Guest Blogger

Back in 2010, industry experts predicted that digitalization would play an increasingly important role in customer service. Six years down the line it’s very clear how customers are using technology to buy, shop and communicate with businesses. But have companies adapted enough to meet customer’s ever growing digital expectations?

In a recent Oracle report, 64% of businesses agreed that they had a digital strategy in place approved by their board. Of them 83% agreed that their digital strategy sets out a vision for how customer service will evolve within the digitalization context.

This may sound positive, but it raises two important questions:

As commented by industry expert Mike Harvard: “There cannot be less than 95% of companies with a digital strategy – even if that strategy is to ignore digital.” What are the other 36% of companies focusing on if they are not considering the impact of digitalization?

A primary motivation for digitalization is improved customer satisfaction.75% of companies surveyed agreed that customer satisfaction was the biggest motivator behind digitalization and 55% were motivated by customer retention. It is one thing to have a strategy in place and another to implement it effectively. How are companies embracing digitalization in a way that ultimately enhances the customer experience?

Digitalization gone wrong

Too often systems are designed only within the context of company improvements like saving costs and streamlining processes. This may sound like good business practices, but it leaves out a vital component – the customer. The system design doesn’t consider what most important to the customer and what might be most convenient to them.

For example: A customer needs to update their address details and so they login to a company website. Only it’s not quick or simple like it’s supposed to be. The company requires verification of the address by uploading a scanned proof of address, but the customer doesn’t have such a document handy, nor a scanner. Or they have the document but when they try to upload it the system fails and times out telling them to try again. So much for the convenience of digitalization. Eventually the customer gives up and calls in to get the address changed.

If you are going to offer customer self-service through digitalization there are two golden rules: Keep it simple and easy to understand, and make sure it works! Don’t send customers on a wild goose chase, promising convenience (without having to pick up a phone and wait in a queue) only to have it backfire by not working properly.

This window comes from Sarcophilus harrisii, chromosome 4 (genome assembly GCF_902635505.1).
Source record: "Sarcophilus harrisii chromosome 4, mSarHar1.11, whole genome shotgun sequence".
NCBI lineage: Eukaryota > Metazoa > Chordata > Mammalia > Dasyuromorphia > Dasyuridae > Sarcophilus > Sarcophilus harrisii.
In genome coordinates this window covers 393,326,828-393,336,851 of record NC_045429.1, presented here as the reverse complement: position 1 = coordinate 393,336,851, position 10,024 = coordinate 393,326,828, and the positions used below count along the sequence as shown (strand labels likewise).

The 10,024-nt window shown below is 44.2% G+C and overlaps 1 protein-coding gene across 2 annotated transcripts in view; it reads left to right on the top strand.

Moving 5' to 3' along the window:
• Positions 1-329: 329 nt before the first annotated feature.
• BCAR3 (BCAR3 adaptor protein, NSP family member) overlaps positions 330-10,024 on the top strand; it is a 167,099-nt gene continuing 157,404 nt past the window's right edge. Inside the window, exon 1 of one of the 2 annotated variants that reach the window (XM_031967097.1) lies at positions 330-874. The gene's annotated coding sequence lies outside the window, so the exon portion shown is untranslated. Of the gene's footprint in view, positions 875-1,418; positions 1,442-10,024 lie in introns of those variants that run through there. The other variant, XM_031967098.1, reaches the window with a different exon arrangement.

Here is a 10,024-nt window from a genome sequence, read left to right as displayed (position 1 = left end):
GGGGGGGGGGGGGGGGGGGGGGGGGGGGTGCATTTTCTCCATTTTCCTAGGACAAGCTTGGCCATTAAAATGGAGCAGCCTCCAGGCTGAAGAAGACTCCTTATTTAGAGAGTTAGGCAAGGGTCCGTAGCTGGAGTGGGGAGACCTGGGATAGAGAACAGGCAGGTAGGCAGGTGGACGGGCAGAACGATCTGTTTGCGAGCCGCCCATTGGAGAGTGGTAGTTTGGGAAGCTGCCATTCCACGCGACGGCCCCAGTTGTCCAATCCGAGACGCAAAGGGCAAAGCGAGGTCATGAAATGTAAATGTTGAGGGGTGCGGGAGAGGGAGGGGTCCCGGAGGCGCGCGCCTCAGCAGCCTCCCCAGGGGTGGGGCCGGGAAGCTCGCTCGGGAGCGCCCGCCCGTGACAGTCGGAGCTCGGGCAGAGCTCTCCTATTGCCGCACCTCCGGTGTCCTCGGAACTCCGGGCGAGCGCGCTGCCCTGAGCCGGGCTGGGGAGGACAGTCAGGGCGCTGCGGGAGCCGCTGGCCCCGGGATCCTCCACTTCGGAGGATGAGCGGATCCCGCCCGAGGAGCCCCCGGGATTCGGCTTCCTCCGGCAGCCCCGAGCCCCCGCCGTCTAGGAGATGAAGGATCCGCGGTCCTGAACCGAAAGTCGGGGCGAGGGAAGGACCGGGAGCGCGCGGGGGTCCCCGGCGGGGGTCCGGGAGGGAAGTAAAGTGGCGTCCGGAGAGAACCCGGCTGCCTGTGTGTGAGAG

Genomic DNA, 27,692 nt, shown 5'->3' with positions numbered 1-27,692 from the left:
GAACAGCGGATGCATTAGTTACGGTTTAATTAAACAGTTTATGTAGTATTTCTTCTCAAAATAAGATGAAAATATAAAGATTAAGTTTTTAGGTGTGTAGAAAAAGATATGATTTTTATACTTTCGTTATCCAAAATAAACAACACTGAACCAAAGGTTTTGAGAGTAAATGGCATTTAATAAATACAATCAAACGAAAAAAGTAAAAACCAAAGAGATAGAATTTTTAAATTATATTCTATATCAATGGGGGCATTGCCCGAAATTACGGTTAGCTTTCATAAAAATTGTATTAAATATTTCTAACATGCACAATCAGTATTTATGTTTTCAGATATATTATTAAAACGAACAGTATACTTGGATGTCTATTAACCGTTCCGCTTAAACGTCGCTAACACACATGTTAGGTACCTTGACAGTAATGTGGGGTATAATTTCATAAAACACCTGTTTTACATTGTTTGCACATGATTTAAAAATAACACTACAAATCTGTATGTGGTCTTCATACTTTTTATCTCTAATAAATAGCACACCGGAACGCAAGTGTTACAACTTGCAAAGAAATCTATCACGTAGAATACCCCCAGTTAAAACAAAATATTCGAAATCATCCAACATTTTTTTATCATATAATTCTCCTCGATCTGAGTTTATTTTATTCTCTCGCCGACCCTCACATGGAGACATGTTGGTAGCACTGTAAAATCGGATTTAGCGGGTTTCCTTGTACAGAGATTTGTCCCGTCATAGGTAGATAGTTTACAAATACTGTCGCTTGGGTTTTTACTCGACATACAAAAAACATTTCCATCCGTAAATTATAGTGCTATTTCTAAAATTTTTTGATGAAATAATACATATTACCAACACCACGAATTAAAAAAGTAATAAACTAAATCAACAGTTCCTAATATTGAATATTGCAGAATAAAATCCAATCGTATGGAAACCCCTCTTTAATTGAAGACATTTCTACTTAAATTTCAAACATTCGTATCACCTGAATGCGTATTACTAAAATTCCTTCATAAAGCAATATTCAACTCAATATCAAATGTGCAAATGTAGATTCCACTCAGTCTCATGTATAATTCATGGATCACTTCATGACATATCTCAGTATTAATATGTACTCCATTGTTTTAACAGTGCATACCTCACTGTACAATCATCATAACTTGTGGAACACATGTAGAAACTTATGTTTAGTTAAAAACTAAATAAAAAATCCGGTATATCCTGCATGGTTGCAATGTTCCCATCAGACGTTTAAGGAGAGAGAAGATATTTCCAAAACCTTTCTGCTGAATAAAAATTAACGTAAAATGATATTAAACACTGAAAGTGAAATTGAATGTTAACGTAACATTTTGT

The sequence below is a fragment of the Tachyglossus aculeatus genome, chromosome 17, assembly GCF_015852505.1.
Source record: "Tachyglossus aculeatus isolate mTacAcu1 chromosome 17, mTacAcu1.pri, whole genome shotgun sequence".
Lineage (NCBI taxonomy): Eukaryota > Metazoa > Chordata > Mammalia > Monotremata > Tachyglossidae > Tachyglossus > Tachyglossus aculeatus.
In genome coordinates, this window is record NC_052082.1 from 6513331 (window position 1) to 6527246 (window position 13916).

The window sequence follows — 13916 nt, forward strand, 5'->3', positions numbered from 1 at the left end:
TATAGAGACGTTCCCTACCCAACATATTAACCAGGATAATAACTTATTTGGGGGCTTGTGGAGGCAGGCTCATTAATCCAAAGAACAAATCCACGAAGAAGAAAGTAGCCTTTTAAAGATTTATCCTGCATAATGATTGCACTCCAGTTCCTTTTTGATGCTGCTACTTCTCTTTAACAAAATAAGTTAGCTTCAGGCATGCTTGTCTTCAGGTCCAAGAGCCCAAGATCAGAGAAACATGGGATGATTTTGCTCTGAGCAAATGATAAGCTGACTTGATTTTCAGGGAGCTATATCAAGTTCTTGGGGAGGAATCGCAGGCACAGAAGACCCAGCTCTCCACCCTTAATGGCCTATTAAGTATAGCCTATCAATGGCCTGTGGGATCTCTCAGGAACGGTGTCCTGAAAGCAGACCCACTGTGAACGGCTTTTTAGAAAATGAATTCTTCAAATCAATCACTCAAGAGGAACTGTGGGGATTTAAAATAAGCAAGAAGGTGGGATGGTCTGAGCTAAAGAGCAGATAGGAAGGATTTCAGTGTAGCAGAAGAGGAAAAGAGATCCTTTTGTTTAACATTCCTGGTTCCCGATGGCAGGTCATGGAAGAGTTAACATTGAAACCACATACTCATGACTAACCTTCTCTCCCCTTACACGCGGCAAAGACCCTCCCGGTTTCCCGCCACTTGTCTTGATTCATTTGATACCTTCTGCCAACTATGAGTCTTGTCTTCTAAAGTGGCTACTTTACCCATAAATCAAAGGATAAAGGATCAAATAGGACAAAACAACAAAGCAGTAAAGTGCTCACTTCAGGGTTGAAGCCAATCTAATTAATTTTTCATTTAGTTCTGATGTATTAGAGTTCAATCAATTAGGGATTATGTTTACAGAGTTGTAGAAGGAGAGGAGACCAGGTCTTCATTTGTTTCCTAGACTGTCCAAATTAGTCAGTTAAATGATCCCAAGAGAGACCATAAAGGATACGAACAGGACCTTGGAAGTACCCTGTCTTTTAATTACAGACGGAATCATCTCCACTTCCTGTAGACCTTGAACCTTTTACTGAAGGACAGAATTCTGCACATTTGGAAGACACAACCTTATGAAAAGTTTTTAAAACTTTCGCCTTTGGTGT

What customers really want from digitalization:

Options – The Oracle report highlights that different age categories respond differently to digitalization. Younger generations aged 16-24 are more likely to engage in social media platforms and online self-service, while 45-54 year olds seem to prefer more traditional channels like the speaking to a customer service agent by phone. Unless the customer base is exclusively one age sector, which it rarely is, companies need to account for customer preferences and be able to offer different ways of interacting. Know your customers and what they want and incorporate this into your digital strategy.

Solutions – Customers and especially Millenials are becoming increasingly vocal about their demands for solutions. They expect the first person they deal with to be able to resolve their query, and when it doesn’t happen, they have a whole host of platforms available to voice their discontent. Thanks to social media it’s becoming more difficult for companies to hide bad customer experiences or deal with them privately and this can be very damaging to a brand. Consider how digitalization can enhance first call resolutions. Are there ways to integrate and link different communication methods so that when a problem needs to be escalated, at least the customer doesn’t have to repeat themselves every step of the way.

Convenience – A primary perception is that digitalization will save time and money by offering customers quicker, easier and sometimes cheaper solutions. The only way that companies can achieve this is when they understand what is convenient from a customer point of view rather than just a company perspective. Perhaps customers only have time to log queries after hours when they are home from work. Are there systems in place where they can easily log a query and have it answered timeously? By considering and incorporating the customer experience into the systems design, it can help simplify what you’re trying to achieve.

Regardless what we think or how far down the road of digitalization we are in our business, one thing is for certain. Digitalization is transforming the customer experience. If companies want to keep ahead in terms of offering great customer service, then a digitalization strategy needs to be a part of that. The one thing that doesn’t change is a strong customer focus. Even with digitalization, it’s still all about the customer.

For a free Contact Centre e-book by Carolyn Blunt see

Carolyn is Managing Director of Real Results Training and co-author of ‘Delivering Effective Social Customer Service’. Tweet @carolynblunt or say ‘Hi’ on Linked In

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